Nevada corporate friendly law does make piercing the corporate veil more difficult than in other states, but even that has limits. Among the things considered by the court when a party moves to pierce the veil are: How adequate was the capitalization of the company, and were 'corporate formalities' followed? Was the company used as a personal 'alter ego' for the shareholders?

    And the big one...was there fraud? Would the preservation of limited liability facilitate or permit fraud, unfair dealing, or inequity?

    All of the above seem in question at Righthaven. Judge Hunt has already openly questioned whether Righthaven has created fraud upon the court in furtherance of its business (filing lawsuits), and time and again the case has been made (with much good evidence) that Righthaven exists as a tool of "legal" extortion used against defendants. While fraud is an intentional tort which must be specifically argued and has a high burden of proof, unfair dealing and inequity are generally more obvious on their face and require a lower specificity.

    Some questions I would have are: Has Righthaven made all the payments from lawsuit proceeds to Stephens Media as agreed...or are they using SM's share (with their blessing of course) as funding since things have gotten tough? Is there some 'additional' collusion in this with SM which blurs the lines between the two entities (alter ego), and further provides proof of the fraudulent nature of the whole setup. Their bank records better be impeccable when the subpoenas are issued."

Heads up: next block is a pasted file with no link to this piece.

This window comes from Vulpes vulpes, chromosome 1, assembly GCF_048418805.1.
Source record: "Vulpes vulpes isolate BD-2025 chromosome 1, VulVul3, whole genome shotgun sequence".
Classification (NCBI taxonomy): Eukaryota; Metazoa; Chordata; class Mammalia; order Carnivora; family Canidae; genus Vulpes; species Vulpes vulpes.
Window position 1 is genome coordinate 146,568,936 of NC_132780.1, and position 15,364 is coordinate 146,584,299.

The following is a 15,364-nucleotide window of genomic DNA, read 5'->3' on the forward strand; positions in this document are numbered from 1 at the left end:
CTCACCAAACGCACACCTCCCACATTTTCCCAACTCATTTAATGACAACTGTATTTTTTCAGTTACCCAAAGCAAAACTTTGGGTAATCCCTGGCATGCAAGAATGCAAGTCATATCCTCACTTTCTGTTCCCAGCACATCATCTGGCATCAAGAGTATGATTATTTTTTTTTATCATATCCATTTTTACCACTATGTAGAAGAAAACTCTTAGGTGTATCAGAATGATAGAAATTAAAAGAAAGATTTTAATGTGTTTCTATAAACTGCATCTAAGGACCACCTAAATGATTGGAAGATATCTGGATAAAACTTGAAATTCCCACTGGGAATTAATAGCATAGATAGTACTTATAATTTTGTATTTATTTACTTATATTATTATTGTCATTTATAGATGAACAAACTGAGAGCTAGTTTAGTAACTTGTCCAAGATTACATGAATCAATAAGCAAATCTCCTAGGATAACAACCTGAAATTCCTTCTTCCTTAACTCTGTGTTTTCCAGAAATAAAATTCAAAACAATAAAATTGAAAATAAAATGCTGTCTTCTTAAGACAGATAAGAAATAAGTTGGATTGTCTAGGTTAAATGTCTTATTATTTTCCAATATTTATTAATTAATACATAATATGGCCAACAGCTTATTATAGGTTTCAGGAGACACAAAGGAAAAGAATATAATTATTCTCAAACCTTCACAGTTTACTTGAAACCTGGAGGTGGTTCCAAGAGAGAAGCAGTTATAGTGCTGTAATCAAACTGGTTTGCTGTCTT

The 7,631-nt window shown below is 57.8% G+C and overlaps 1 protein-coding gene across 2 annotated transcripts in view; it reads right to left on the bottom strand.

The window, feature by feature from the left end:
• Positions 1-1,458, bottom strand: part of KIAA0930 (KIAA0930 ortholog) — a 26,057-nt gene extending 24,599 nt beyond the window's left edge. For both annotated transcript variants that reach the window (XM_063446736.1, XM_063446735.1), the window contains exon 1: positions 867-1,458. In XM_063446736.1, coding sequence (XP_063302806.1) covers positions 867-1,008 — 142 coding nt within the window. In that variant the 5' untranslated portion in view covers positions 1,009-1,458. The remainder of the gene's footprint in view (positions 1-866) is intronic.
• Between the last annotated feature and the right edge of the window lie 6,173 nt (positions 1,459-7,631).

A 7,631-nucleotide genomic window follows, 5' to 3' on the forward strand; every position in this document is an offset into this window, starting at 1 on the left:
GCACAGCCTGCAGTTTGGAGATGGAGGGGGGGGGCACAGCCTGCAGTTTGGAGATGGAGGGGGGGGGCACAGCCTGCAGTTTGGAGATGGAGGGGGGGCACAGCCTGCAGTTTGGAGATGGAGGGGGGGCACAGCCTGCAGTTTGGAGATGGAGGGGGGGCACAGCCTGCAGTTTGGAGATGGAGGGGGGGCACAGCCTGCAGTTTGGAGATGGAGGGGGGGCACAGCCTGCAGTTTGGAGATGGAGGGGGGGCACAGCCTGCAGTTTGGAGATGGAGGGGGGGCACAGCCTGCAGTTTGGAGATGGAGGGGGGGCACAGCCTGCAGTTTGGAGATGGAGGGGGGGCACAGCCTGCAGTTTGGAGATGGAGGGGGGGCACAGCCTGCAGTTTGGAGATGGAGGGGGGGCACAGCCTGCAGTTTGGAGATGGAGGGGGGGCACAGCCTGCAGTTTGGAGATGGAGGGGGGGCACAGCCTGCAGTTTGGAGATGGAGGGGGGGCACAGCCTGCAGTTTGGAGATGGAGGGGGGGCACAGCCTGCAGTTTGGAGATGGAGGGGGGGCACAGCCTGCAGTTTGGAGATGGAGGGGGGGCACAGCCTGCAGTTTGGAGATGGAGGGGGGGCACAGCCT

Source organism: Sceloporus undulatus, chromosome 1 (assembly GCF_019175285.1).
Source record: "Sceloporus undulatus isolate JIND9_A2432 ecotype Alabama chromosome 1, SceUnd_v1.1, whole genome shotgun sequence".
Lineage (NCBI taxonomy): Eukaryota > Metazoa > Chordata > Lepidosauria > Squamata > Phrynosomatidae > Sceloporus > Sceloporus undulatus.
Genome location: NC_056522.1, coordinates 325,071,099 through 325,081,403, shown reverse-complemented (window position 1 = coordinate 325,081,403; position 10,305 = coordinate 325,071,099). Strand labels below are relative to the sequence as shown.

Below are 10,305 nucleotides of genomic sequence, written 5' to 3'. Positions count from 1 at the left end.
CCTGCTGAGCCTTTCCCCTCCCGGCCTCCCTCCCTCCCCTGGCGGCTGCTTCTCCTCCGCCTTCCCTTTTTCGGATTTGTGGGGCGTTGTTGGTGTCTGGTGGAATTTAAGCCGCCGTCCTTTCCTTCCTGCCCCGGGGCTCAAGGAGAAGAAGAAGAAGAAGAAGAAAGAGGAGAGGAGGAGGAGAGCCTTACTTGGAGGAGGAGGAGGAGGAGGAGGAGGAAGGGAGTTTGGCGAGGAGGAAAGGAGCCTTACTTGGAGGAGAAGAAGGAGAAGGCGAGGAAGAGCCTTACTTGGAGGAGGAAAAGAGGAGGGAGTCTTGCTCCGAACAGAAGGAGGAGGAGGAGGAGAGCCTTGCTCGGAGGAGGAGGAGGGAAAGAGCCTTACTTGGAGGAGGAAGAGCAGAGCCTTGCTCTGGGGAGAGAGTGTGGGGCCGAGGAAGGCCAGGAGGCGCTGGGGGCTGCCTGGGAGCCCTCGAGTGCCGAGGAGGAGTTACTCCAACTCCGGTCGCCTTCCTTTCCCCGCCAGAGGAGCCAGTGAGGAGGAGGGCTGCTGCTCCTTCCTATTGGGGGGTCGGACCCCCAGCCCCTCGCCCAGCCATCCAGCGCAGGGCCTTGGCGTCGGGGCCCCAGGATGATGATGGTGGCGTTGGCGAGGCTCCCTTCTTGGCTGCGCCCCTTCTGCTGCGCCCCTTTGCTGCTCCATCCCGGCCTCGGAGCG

All of these points are even more relevant today.

  12. Good to see Gibson and his buddy, Mangled, on the way out.

  13. I am sure the paperwork is already being prepared for Righthaven's bankruptcy and eventual shuttering. I think Righthaven employees and lawyers would be wise to keep Righthaven off their resume's.

    Gibson may continue his law practice unless he is disbarred but his reputation is destroyed. Any potential future client of his doing a simple background check or Google search will have to give them pause on hiring him. I suspect his telephone has been ringing less and less of late accept for reporters and creditors. Wouldn't be surprised if his other companies start falling like dominoes.

    Haven't heard from Sgt Rock for a long time. Perhaps Righthaven can no longer keep him on the payroll?

  14. CynicalObserver - not a criticism but an addition to your post concerning statute and its role in court decisions. While it is true courts consider statute in decisions they also consider precedence. Thus, courts generally tend to abide by or adhere to principles established by decisions in earlier cases. This often leads to a slow dance wherein statute evolves as legislators react to the trend of precedents set by courts.